Much news to cover this week concerning same-sex marriage on opposite coasts. First up, wedding bells will ring for gay and lesbian couples in California starting June 17, the first day marriage licenses can be issued.
That day was decided upon by the state’s Office of Vital Records, in order to allow the state Supreme Court the maximum time to consider any challenge to its ruling before it takes effect, reports the San Francisco Chronicle.
The Office of Vital Records also announced how the new marriage forms will be worded — the forms refer to applicants simply as “Party A” and “Party B.”
And here’s more good news in California: The statewide Field Poll that has been conducted in that state for 30 years found, for the first time ever, a majority of voters support same-sex marriage. The majority was slim — only 51 percent — but it’s still a big step. Back in 1977, when the Field Poll first asked the question, only 28 percent favored same-sex marriage.
“This is a milestone in California,” Mark DiCamillo, the poll’s director, told the Chronicle. “You can’t downplay the importance of a change in an issue we’ve been tracking for 30 years.”
View the full poll (PDF), which breaks down responses by age, region, party, political ideology and religion.
New York, meanwhile, is poised to recognize same-sex marriages performed in other jurisdictions. Gov. David A. Patterson acted on a directive issued by legal counsel May 14, which notified state agencies that gay couples married elsewhere “should be afforded the same recognition as any other legally performed union.”
Jeremy W. Peters writes in The New York Times:
The directive cited a Feb. 1 ruling by a State Appellate Court in Rochester that Patricia Martinez, who works at Monroe Community College and who married her partner in Canada, could not be denied health benefits by the college because of New York’s longstanding policy of recognizing marriages performed elsewhere, even if they are not explicitly allowed under New York law. The appeals court said that New York must recognize marriages performed in other states that allow the practice and in countries that permit it, like Canada and Spain.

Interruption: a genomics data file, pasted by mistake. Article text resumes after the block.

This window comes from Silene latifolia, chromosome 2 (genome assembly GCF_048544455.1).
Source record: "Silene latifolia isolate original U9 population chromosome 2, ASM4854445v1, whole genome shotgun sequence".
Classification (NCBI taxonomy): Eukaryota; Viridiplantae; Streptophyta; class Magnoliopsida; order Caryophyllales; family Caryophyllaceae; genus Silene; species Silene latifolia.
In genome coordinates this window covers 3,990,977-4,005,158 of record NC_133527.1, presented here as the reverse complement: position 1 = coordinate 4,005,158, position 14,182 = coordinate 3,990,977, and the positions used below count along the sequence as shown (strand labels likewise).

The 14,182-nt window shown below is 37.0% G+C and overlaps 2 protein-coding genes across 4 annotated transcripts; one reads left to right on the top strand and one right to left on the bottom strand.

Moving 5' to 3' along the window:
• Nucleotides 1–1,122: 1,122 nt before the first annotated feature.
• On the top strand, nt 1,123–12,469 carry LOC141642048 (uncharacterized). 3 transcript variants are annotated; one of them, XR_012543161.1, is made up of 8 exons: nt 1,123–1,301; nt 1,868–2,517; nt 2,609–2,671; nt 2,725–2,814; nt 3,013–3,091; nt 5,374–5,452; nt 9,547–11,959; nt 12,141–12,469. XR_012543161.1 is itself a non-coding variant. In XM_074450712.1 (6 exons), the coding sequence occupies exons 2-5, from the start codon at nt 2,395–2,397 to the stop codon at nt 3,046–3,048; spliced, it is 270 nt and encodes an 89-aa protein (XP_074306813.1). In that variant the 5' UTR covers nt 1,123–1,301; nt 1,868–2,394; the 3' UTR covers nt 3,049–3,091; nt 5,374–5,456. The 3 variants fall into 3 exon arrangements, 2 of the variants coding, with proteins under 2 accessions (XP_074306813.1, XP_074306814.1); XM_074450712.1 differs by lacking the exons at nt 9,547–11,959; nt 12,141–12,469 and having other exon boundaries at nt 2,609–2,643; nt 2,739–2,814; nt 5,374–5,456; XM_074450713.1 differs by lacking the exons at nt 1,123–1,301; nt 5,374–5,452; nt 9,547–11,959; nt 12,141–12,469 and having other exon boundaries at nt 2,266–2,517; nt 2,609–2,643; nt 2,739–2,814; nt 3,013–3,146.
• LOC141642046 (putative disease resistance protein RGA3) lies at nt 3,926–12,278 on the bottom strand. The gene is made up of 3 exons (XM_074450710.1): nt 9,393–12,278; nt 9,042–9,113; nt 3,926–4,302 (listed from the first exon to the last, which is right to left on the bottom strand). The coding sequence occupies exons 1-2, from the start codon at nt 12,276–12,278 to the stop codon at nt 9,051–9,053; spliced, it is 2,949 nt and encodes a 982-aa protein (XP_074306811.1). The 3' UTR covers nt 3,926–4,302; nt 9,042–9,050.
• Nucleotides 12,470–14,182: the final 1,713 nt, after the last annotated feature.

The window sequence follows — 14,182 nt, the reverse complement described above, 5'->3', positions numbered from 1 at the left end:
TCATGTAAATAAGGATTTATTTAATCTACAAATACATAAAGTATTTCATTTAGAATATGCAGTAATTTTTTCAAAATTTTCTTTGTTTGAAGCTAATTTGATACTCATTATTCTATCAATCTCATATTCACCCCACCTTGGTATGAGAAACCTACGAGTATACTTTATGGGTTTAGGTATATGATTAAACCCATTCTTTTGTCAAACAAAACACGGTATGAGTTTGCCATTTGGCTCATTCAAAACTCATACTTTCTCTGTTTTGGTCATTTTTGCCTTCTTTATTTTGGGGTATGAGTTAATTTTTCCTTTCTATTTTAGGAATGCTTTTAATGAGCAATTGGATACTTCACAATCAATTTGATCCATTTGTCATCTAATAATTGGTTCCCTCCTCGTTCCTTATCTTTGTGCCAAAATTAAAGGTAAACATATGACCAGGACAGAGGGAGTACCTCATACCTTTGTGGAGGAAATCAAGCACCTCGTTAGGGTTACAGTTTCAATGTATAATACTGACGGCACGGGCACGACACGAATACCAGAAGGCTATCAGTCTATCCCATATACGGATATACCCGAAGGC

Monroe County filed an appeal with the state’s highest court, the Court of Appeals, but it was rejected on technical grounds. The county has not decided whether to file another appeal, a county spokesman said on Wednesday. The Court of Appeals has previously ruled that the state’s Constitution did not compel the recognition of same-sex marriages and that it was up to the Legislature to decide whether do so.
Groups that oppose gay marriage said the governor was essentially trying to circumvent the Legislature.
“It’s a perfect example of a governor overstepping his authority and sidestepping the democratic process,” said Brian Raum, senior legal counsel for the Alliance Defense Fund, a national organization opposed to same-sex marriage. “It’s an issue of public policy that should be decided by the voters.”
Gay rights advocates, however, applauded Mr. Paterson, saying the broad directive would make it clear that gay couples wed in other states were entitled to all of the benefits of marriage in New York and relieve them of the burden of challenging or suing individual agencies.
The majority leader of the State Senate, Republican Joe Bruno, told the Times on Thursday “that he and his staff would look at whether the governor had violated the checks and balances that stand between the executive and the legislative branches. But he stopped short of saying that Mr. Paterson, a Democrat, had overstepped his authority. ‘There’s a constitutional question here,’ Mr. Bruno added.”
State agencies are going to have to revise “as many as 1,300 statutes and regulations in New York governing everything from joint filing of income tax returns to transferring fishing licenses between spouses,” according to the Times.
Some gay New Yorkers may be packing their bags for California next month — or Canada. While marriages performed in Massachusetts would be recognized in New York, Massachusetts doesn’t allow same-sex couples to marry there if their home state prohibits same-sex unions. For New Yorkers, that might just be a matter of time — if the Republican-controlled Senate quits stalling.
Advocates of same-sex marriage were quick to note the irony of New York’s position.
“If you’re going to treat us as equals, why don’t you just give us the marriage license?” said Alan Van Capelle, executive director of Empire State Pride Agenda. “So this is a temporary but necessary fix for a longer-term problem, which is marriage equality in New York State.”